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Film review: Coen brothers worship at the Hollywood altar with “Hail, Caesar!”

Intricate, star-studded comedy both mocks and reveres industry’s Golden Age
By: Andrew Westrope,
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“Would that it t’were so simple.”

Ah, but it’s a Coen brothers film.

Over the course of three decades writing and directing their own movies, legendary filmmaking duo Joel and Ethan Coen have established a genre of their own, generally involving underdogs and buffoons navigating hijinks and moral conundrums in distinct American landscapes. Their heroes are unextraordinary people thrown into extraordinary circumstances, their stories written with particular patois and implicit philosophical subtexts. Think “Fargo,” “The Big Lebowski,” “O Brother Where Art Thou?” and “No Country for Old Men.”

Their latest – “Hail, Caesar!” – is no exception, although it is a return to farce for the Coens after a recent trio of more somber films. But it’s a farce that resists the temptation to be slight, if not a tome that resists the temptation to be serious.

It begins and ends with the stoic Eddie Mannix (Josh Brolin), a studio fixer in 1950s Hollywood who keeps stars in line and productions on schedule for Capitol Pictures, the Coens’ fictitious approximation of MGM, as it rolls out marquee entertainments like so many confections on a conveyor belt – “a balm for the ache of a toiling mankind,” as described by the narrating voice of Michael Gambon.

Capitol Pictures’ latest spectacle, a ponderous Biblical epic called “Hail Caesar: A Tale of the Christ,” is jeopardized when its nitwit star Baird Whitlock (George Clooney, again playing a boob for the Coens) is kidnapped for ransom, leaving Mannix to track him down in time to shoot the picture’s climactic monologue.

What ensues is essentially a series of entertaining diversions strung together by context, and a subtext about faith that’s difficult to parse out. But those diversions are glamorous entertainment, and as with almost every film the Coen brothers have ever made, themes come into focus upon reflection and repeat viewings for those inclined to look. For those who are not, the spectacle speaks for itself.

Mannix’s world is an expanse of sunny backlots and crowded soundstages, populated with diva celebrities, film crews, errand boys and gossip columnists either nagging for his attention or requiring it unknowingly. His mission to recover Whitlock takes us from one stage to another, through an assortment of lovingly-recreated genres from the period: an Esther Williams-like synchronized swimming musical, a bloodless white-hat Western, a stuffy parlor drama, a Gene Kelly song-and-dance routine and of course Whitlock’s brontosaurian swords-and-sandals picture.

Most of these start earnest and immersive in front of the curtain, so to speak, and end with a hilariously real peek behind, as extras lose their place and actors lose their tempers. In addition to Brolin and Clooney, the fictionally-named stars themselves are played broad, sometimes with a little wink at their real-life inspirations, by some of modern Hollywood’s best: Scarlett Johansson, Ralph Fiennes, Channing Tatum, Frances McDormand, Jonah Hill and Tilda Swinton, among others. The standout is relative unknown Alden Ehrenreich as Hobie Doyle, a noble but remarkably dopey cowpoke shoehorned by the studio into a fussy British director’s costume drama.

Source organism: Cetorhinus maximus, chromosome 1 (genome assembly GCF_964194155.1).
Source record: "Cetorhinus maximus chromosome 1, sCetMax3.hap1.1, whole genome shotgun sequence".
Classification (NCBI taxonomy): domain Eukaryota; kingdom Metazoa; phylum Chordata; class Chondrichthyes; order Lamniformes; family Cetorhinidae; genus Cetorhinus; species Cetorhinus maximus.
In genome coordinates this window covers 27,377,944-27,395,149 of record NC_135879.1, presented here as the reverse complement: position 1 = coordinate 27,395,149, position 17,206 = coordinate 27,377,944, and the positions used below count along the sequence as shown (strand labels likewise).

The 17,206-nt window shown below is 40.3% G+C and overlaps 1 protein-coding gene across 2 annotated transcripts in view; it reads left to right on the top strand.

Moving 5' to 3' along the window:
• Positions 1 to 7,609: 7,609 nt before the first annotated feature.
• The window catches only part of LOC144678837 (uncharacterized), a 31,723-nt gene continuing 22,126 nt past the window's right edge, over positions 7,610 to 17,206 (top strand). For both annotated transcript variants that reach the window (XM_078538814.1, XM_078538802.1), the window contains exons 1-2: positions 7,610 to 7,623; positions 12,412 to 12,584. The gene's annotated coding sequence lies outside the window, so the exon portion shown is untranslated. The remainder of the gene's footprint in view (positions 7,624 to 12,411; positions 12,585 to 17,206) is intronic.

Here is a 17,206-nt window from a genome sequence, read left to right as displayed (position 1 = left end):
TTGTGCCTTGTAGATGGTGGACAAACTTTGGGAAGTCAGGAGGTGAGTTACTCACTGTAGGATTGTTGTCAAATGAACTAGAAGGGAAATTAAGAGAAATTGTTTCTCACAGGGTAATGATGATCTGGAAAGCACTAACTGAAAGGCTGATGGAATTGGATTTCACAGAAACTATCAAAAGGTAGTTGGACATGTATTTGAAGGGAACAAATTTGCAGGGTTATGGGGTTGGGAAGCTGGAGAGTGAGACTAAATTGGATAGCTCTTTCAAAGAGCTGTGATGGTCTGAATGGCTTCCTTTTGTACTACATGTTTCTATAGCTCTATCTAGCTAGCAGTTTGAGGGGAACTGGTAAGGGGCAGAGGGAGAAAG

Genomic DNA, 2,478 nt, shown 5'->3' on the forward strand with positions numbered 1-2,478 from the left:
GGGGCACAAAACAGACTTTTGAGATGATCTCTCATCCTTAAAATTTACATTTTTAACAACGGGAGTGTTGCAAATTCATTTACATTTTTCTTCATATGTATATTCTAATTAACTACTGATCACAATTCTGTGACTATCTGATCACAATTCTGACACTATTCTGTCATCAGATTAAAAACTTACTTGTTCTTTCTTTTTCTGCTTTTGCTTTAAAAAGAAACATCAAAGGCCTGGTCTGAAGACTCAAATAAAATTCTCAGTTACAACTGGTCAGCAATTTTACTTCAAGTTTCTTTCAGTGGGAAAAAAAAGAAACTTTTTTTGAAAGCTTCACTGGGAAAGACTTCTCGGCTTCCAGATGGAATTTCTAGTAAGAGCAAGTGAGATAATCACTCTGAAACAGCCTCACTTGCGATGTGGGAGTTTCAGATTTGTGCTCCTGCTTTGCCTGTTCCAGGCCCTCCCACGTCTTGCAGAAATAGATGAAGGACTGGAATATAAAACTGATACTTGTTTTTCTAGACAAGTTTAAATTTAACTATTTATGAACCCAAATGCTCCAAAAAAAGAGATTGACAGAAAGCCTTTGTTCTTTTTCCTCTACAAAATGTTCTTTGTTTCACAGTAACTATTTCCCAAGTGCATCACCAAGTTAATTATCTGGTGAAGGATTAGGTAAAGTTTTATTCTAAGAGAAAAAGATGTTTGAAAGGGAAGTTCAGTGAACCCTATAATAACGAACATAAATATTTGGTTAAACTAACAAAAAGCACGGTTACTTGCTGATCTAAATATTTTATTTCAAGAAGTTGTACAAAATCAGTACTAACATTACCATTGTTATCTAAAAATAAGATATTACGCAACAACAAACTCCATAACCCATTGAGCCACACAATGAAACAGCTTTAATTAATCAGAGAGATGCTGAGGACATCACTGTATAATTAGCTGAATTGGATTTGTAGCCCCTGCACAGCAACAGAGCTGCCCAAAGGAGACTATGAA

Celebrities aside, the film’s chief entertainment comes from the Coens’ peerless sense of the absurd, and their ability to put it on the page. “Hail, Caesar!” is a gift to fans who know them for finding witty meta-humor in irony and wordplay – a character name like Laurence Laurentz; the inability of Doyle to pronounce the line “Would that it t’were so simple”; a possible double entendre in a title card that reads “Divine presence to be shot”; a club of Communists who, not knowing any better, call themselves “The Future.”

As for the subtext, the closest frame of reference for “Caesar” may be the Coens’ “A Serious Man,” which finds humanity and humor in Judaism through a modern-day Job parable. “Caesar” does something similar for New Testament mythology, though it’s appropriately lighter and less apocalyptic.

“Caesar” opens on a crucifix, and Mannix – a devout Catholic and loyal company man through and through – is the story’s put-upon Christ figure, a miracle worker who shoulders the sins and troubles of others because it’s his job. He’s even tempted three times, including once off screen, to join an easier line of work by a headhunter from Lockheed Martin. As a parable, the film encompasses the faithful, the converts and the blasphemers, and everybody worships something – a book, a cause, a business or a deity. “Hail,” indeed. But Mannix maintains that faith in the machine is what keeps it running, even, or especially, once you know how it works.

So the film is a teasing valentine to Old Hollywood; a hodgepodge of genres and movie stars both mocked and celebrated; a kidnap caper; a Christ parable; and finally, maybe, a symbolic comedy of empires, religions and all such manmade machines of power seeking and idol worship and storytelling that only just coalesced, in the 20th century, into the Coens’ personal favorite: the movies.